Last week, the NRL announced league play would resume in late May, following the introduction of strict biosecurity rules.
But even with new restrictions in place, the league should not resume until it can guarantee the safety of their players and employees.
The league also needs to ask serious questions about the social role of New South Wales’ biggest sport. Rugby’s return can signal a return to normalcy, but is the NRL sending the right message at the right time?
Many clubs are anxious about the short timeframe for restating play. They need enough time to resume operations, rehire personnel, stake out lodging and restart training. They also need time to put in place the proper health precautions.
Although the league claims its rules will be more “stringent than government restrictions”, it is unclear whether the biosecurity measures will be approved at the state or federal level. The league released a 47-page memorandum to clubs on Sunday evening, including additional measures such as:
increased player testing
playing in empty stadiums
a restricted schedule that limits travel
a mandatory COVID-19 training module
the social isolation of players inside their homes, except for essential business and travel
tough sanctions for rule violations.
The premiers of Victoria and Queensland have already voiced concerns about the NRL’s plans. While Prime Minister Scott Morrison and the federal government have no official position on the move, delegating responsibility for oversight of the NRL’s plans to the states, critics say the resumption of play sets a bad example at a time when Australia is on the cusp of eliminating domestic coronavirus transmissions.
Global health expert Adam Kamradt-Scott has said the restart date was “arbitrary” and warned
“if [the NRL] jump the gun and restart things too early we will confront the situation where we will see cases rise again and us having to go back into stronger restrictions.
The NRL’s weakened financial position has played an important role in its decision to resume play. By mid-April, the league only had about $70 million in cash and was losing $13 million per unplayed round.
The league asked the government for a bailout and was denied. Despite having its largest-ever television contracts, the league had not invested in any collateral, such as a stadium or even the land under its own headquarters, and over the past few years, had spent down its rainy-day fund.
Having also not invested in pandemic insurance, it was looking at a certain financial catastrophe.
A world without sports
The league’s financial woes worsened after a fortnight of sparring with its biggest television partner, Nine, which led pundits to wonder whether the NRL might still have a television home when its current contract ends in 2022.
At the end of the week, the NRL seemed to reach an agreement with Nine. Their rapprochement comes with additional confidence of a forthcoming three-year extension of their television deal, but likely worth less than the last agreement.
By contrast, the NRL’s chief rival, the AFL, had put itself in a position to weather the virus for longer – a fact many rugby fans likely found galling. The AFL also cancelled play and stood down up to 80% of its staff, but it received loans from ANZ and NAB, thanks to the AFL’s ownership of the Docklands Stadium.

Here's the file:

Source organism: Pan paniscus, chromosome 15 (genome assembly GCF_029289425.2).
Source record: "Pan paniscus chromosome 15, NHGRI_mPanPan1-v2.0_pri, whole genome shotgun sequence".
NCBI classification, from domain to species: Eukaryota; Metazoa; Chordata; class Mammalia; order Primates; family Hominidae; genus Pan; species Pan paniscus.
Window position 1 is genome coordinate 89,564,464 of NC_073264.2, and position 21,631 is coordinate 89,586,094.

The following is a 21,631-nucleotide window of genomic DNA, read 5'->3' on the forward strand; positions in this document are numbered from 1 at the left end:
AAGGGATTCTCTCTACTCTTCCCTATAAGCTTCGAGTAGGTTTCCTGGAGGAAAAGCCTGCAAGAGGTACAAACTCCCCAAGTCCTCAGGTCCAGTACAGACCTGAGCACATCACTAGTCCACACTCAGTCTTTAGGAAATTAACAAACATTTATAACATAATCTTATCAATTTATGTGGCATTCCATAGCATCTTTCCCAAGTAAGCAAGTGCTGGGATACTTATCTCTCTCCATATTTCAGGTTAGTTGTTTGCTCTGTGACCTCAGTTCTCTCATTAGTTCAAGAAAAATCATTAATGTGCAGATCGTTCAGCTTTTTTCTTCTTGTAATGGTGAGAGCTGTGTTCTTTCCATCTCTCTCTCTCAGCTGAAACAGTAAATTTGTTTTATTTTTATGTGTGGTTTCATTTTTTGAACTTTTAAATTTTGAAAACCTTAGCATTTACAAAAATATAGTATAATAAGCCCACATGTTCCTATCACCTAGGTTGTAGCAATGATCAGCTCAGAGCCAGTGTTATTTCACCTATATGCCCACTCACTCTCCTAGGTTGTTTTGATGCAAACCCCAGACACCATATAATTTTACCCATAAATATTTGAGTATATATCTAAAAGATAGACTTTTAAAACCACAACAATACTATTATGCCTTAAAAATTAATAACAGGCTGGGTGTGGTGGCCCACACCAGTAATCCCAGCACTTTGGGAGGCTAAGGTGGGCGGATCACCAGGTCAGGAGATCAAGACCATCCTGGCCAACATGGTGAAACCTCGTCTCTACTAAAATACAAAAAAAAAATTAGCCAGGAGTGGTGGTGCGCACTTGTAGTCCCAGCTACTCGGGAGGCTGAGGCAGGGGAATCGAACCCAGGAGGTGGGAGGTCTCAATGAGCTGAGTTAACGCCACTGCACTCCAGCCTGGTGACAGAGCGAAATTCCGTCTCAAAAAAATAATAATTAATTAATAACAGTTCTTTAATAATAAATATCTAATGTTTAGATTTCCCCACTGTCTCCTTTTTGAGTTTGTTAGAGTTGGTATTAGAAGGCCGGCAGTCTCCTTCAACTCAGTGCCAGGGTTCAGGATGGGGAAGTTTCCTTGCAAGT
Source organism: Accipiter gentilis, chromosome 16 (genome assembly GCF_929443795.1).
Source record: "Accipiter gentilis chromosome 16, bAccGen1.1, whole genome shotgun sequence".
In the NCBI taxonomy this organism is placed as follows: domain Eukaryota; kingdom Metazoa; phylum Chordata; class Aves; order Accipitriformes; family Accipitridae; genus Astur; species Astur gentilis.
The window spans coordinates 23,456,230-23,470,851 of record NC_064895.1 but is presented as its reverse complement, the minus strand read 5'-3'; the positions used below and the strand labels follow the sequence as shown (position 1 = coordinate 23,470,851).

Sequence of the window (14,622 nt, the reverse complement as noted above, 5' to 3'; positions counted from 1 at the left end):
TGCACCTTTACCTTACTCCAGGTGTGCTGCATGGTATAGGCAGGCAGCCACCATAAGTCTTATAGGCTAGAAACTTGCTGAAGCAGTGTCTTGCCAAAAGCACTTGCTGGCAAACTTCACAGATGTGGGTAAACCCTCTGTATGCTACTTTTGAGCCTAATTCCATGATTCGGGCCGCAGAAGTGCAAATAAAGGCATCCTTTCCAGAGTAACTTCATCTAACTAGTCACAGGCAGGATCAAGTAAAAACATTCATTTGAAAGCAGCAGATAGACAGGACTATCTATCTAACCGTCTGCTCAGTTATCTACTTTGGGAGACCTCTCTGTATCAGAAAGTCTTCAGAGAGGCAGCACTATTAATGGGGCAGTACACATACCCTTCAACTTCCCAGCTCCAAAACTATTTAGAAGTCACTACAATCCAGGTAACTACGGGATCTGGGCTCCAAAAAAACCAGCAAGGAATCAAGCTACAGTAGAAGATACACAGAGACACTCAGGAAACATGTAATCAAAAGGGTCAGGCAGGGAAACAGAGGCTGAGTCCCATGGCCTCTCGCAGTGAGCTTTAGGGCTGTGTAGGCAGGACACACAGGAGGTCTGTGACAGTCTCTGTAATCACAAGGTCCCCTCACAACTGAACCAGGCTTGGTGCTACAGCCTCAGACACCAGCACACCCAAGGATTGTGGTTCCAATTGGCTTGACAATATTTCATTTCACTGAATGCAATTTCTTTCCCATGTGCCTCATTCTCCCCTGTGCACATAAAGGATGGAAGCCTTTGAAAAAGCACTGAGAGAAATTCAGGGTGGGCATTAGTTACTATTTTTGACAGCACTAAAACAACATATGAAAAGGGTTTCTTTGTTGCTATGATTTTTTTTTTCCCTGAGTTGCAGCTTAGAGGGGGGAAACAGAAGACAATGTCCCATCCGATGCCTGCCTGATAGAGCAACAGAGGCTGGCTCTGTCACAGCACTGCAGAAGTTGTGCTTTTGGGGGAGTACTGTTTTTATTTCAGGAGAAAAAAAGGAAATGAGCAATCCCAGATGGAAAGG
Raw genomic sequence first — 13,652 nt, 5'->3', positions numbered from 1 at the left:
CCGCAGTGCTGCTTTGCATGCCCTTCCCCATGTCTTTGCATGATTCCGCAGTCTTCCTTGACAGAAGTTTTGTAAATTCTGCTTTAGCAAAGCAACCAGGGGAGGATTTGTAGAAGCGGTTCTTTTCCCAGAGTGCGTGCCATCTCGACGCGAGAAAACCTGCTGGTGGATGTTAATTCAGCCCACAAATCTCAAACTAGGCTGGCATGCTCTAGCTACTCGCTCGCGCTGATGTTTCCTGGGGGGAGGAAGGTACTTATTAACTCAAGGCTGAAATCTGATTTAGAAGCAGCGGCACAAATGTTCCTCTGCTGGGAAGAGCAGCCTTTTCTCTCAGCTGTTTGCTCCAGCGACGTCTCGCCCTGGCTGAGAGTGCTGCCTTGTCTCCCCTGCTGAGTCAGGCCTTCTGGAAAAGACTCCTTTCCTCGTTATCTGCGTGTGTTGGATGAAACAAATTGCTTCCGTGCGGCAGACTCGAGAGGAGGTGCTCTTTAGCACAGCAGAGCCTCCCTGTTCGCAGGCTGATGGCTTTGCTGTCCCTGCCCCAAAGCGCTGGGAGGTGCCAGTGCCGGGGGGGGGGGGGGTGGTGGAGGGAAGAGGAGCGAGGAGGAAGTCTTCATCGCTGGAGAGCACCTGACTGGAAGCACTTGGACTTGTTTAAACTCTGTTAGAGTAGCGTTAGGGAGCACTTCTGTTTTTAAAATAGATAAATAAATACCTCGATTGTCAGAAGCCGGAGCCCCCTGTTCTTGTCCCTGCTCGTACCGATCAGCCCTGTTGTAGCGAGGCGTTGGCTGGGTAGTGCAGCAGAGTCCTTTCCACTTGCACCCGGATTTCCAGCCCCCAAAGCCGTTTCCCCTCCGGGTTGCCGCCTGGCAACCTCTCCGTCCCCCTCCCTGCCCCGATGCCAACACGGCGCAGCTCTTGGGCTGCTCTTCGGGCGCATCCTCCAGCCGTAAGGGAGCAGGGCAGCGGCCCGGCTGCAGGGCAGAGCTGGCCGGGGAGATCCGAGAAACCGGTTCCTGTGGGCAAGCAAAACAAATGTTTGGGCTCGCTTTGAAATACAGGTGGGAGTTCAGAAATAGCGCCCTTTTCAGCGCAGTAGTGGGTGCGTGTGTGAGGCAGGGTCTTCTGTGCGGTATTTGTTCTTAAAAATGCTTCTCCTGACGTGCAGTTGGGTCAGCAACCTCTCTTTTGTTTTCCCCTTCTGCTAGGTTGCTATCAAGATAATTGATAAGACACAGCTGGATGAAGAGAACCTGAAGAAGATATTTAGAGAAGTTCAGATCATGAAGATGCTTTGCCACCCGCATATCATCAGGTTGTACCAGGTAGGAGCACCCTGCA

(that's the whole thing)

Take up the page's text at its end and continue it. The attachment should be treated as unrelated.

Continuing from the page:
The recent departure of NRL Chief Executive Todd Greenberg and the resignation of Rugby Australia Chief Executive Raelene Castle further illustrate how difficult a time it can be for rugby administrators.
Of course, there is danger with restarting too soon, as sporting clubs are particularly vulnerable to the spread of diseases.
Before the NBA season was shut down last month, a number of players tested positive for coronavirus, including four members of the Brooklyn Nets. Only one of the Nets was symptomatic, which raises the question: how long might the asymptomatic players continued to play had league officials not postponed the season?
Asymptomatic carriers could be the biggest problem for the NRL, too. A study in the British Medical Journal and a World Health Organisation report suggested that four-fifths of infected people may be asymptomatic.
As such, the NRL’s proposal to use apps to check temperatures and overall player health might miss those who are infected but not showing symptoms.
The NRL has also had significant issues with health technology in the past, such as when its “sideline injury surveillance” technology failed to properly assess head trauma to Matt Moylan after a shocking collision last year. Moylan played for another 10 minutes before being pulled off the field.
There is also growing scepticism about the NRL’s ability to police itself.
Peter V’landys, the chairman of the Australian Rugby League Commission, promises there will be sanctions for those who violate the biosecurity measures.
We’ve got no option, there must be a deterrent because one reckless act will bring down an entire competition and the livelihoods that come with that.
But has the league developed enough trust? It resisted calls for independent doctors to assess concussions for years and, since agreeing to the checks, has only done them inconsistently. It is not certain that league-affiliated doctors would be any more responsible in their approach to coronavirus.
The league is also relying heavily on buy-in from players, many of whom are known more for their recklessness than responsibility. Just this week, several players were forced to apologise after breaching social-distancing rules on a camping trip.
Nor is it clear that fans will support these changes. How will supporters respond, for instance, if a star player is sanctioned for an unessential trip out of his home?
Another logistical question: does the league plan to keep players and other employees separate from their families for the whole season? In other sports, similar models have proven difficult. Teams on the Tour de France have traditionally tried to keep riders separate from their families, with mixed success.
It has been a month without rugby and the NRL’s decision to resume play promises an end to every sports fan’s purgatory. Even so, the league should strongly reconsider. A longer delay, or even a cancelled season, is better than risking the lives of players, league employees and other Australians if the coronavirus were to spread further.
St George Illawarra and NSW State of Origin player Jack de Belin has become the first player to be banned under a new “no fault stand down” policy introduced by the National Rugby League (NRL).